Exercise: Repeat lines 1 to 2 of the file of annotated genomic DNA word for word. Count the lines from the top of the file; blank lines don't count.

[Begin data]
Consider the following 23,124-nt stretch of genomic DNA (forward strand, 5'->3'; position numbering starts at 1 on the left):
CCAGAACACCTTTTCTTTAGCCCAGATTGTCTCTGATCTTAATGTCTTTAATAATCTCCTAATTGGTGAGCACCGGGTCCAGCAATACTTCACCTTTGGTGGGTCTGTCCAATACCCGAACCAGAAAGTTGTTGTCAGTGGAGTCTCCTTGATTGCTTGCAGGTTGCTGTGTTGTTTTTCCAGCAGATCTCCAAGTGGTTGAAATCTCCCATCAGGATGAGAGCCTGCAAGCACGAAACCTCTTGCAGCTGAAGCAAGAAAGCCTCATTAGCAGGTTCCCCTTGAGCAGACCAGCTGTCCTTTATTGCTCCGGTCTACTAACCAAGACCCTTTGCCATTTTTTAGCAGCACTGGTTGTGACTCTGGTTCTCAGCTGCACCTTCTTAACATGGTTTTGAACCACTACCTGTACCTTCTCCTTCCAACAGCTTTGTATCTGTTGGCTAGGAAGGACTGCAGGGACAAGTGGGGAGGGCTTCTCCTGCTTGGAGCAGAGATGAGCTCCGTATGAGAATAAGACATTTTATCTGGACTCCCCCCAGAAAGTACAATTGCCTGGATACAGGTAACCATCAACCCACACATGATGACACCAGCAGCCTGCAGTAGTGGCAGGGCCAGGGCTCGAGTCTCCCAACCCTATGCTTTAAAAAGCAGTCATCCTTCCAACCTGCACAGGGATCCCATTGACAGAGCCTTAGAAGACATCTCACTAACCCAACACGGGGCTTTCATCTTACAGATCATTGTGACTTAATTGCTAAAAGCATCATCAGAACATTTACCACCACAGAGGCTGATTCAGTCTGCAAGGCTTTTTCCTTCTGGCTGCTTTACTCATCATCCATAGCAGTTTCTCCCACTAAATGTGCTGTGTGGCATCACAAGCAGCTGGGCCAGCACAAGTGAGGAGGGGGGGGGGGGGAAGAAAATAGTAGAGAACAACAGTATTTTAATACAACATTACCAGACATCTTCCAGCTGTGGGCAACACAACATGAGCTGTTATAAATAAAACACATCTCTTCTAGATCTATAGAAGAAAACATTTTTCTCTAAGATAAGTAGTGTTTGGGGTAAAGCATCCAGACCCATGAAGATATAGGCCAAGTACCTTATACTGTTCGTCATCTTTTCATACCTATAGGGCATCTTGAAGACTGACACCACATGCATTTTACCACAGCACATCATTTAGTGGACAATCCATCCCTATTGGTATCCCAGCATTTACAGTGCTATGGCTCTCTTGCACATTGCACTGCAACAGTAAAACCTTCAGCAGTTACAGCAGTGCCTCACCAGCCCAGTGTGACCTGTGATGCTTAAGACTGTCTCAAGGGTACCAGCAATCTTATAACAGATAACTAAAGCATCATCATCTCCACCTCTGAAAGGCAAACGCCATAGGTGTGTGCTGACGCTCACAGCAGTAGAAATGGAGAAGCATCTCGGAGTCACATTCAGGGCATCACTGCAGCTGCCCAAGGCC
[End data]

Consider the following 23,124-nt stretch of genomic DNA (forward strand, 5'->3'; position numbering starts at 1 on the left):
CCAGAACACCTTTTCTTTAGCCCAGATTGTCTCTGATCTTAATGTCTTTAATAATCTCCTAATTGGTGAGCACCGGGTCCAGCAATACTTCACCTTTGGTGGGTCTGTCCAATACCCGAACCAGAAAGTTGTTGTCAGTGGAGTCTCCTTGATTGCTTGCAGGTTGCTGTGTTGTTTTTCCAGCAGATCTCCAAGTGGTTGAAATCTCCCATCAGGATGAGAGCCTGCAAGCACGAAACCTCTTGCAGCTGAAGCAAGAAAGCCTCATTAGCAGGTTCCCCTTGAGCAGACCAGCTGTCCTTTATTGCTCCGGTCTACTAACCAAGACCCTTTGCCATTTTTTAGCAGCACTGGTTGTGACTCTGGTTCTCAGCTGCACCTTCTTAACATGGTTTTGAACCACTACCTGTACCTTCTCCTTCCAACAGCTTTGTATCTGTTGGCTAGGAAGGACTGCAGGGACAAGTGGGGAGGGCTTCTCCTGCTTGGAGCAGAGATGAGCTCCGTATGAGAATAAGACATTTTATCTGGACTCCCCCCAGAAAGTACAATTGCCTGGATACAGGTAACCATCAACCCACACATGATGACACCAGCAGCCTGCAGTAGTGGCAGGGCCAGGGCTCGAGTCTCCCAACCCTATGCTTTAAAAAGCAGTCATCCTTCCAACCTGCACAGGGATCCCATTGACAGAGCCTTAGAAGACATCTCACTAACCCAACACGGGGCTTTCATCTTACAGATCATTGTGACTTAATTGCTAAAAGCATCATCAGAACATTTACCACCACAGAGGCTGATTCAGTCTGCAAGGCTTTTTCCTTCTGGCTGCTTTACTCATCATCCATAGCAGTTTCTCCCACTAAATGTGCTGTGTGGCATCACAAGCAGCTGGGCCAGCACAAGTGAGGAGGGGGGGGGGGGGAAGAAAATAGTAGAGAACAACAGTATTTTAATACAACATTACCAGACATCTTCCAGCTGTGGGCAACACAACATGAGCTGTTATAAATAAAACACATCTCTTCTAGATCTATAGAAGAAAACATTTTTCTCTAAGATAAGTAGTGTTTGGGGTAAAGCATCCAGACCCATGAAGATATAGGCCAAGTACCTTATACTGTTCGTCATCTTTTCATACCTATAGGGCATCTTGAAGACTGACACCACATGCATTTTACCACAGCACATCATTTAGTGGACAATCCATCCCTATTGGTATCCCAGCATTTACAGTGCTATGGCTCTCTTGCACATTGCACTGCAACAGTAAAACCTTCAGCAGTTACAGCAGTGCCTCACCAGCCCAGTGTGACCTGTGATGCTTAAGACTGTCTCAAGGGTACCAGCAATCTTATAACAGATAACTAAAGCATCATCATCTCCACCTCTGAAAGGCAAACGCCATAGGTGTGTGCTGACGCTCACAGCAGTAGAAATGGAGAAGCATCTCGGAGTCACATTCAGGGCATCACTGCAGCTGCCCAAGGCC